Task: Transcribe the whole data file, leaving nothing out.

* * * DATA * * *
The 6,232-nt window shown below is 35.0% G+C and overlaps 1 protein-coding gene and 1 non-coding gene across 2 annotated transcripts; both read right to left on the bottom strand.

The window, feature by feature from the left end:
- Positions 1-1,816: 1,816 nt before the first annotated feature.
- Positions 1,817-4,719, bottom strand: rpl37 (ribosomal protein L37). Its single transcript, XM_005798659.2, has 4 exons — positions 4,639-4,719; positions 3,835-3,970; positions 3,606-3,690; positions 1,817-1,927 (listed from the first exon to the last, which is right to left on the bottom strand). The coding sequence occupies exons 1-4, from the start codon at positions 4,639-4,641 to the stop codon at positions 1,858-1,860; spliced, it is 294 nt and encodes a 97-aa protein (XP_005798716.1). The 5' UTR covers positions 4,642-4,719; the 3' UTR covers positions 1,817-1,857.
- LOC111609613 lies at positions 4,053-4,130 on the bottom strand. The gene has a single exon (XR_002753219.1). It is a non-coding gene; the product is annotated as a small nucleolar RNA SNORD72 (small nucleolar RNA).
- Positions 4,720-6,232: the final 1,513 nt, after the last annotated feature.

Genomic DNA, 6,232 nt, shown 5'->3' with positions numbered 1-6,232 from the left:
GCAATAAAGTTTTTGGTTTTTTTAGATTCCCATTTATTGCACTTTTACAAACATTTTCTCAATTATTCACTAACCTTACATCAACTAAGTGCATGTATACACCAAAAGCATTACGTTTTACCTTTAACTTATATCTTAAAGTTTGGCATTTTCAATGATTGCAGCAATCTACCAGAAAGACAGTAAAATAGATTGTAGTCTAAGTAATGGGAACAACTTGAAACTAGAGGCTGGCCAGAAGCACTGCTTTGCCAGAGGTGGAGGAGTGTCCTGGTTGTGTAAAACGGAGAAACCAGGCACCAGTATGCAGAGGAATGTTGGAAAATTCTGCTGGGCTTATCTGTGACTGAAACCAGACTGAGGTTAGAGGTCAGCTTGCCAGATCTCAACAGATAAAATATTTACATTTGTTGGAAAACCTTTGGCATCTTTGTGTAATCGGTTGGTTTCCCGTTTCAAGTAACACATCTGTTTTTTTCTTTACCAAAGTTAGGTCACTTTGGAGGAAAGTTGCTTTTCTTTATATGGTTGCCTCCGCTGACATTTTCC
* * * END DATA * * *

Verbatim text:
The 6,232-nt window shown below is 35.0% G+C and overlaps 1 protein-coding gene and 1 non-coding gene across 2 annotated transcripts; both read right to left on the bottom strand.

The window, feature by feature from the left end:
- Positions 1-1,816: 1,816 nt before the first annotated feature.
- Positions 1,817-4,719, bottom strand: rpl37 (ribosomal protein L37). Its single transcript, XM_005798659.2, has 4 exons — positions 4,639-4,719; positions 3,835-3,970; positions 3,606-3,690; positions 1,817-1,927 (listed from the first exon to the last, which is right to left on the bottom strand). The coding sequence occupies exons 1-4, from the start codon at positions 4,639-4,641 to the stop codon at positions 1,858-1,860; spliced, it is 294 nt and encodes a 97-aa protein (XP_005798716.1). The 5' UTR covers positions 4,642-4,719; the 3' UTR covers positions 1,817-1,857.
- LOC111609613 lies at positions 4,053-4,130 on the bottom strand. The gene has a single exon (XR_002753219.1). It is a non-coding gene; the product is annotated as a small nucleolar RNA SNORD72 (small nucleolar RNA).
- Positions 4,720-6,232: the final 1,513 nt, after the last annotated feature.

Genomic DNA, 6,232 nt, shown 5'->3' with positions numbered 1-6,232 from the left:
GCAATAAAGTTTTTGGTTTTTTTAGATTCCCATTTATTGCACTTTTACAAACATTTTCTCAATTATTCACTAACCTTACATCAACTAAGTGCATGTATACACCAAAAGCATTACGTTTTACCTTTAACTTATATCTTAAAGTTTGGCATTTTCAATGATTGCAGCAATCTACCAGAAAGACAGTAAAATAGATTGTAGTCTAAGTAATGGGAACAACTTGAAACTAGAGGCTGGCCAGAAGCACTGCTTTGCCAGAGGTGGAGGAGTGTCCTGGTTGTGTAAAACGGAGAAACCAGGCACCAGTATGCAGAGGAATGTTGGAAAATTCTGCTGGGCTTATCTGTGACTGAAACCAGACTGAGGTTAGAGGTCAGCTTGCCAGATCTCAACAGATAAAATATTTACATTTGTTGGAAAACCTTTGGCATCTTTGTGTAATCGGTTGGTTTCCCGTTTCAAGTAACACATCTGTTTTTTTCTTTACCAAAGTTAGGTCACTTTGGAGGAAAGTTGCTTTTCTTTATATGGTTGCCTCCGCTGACATTTTCC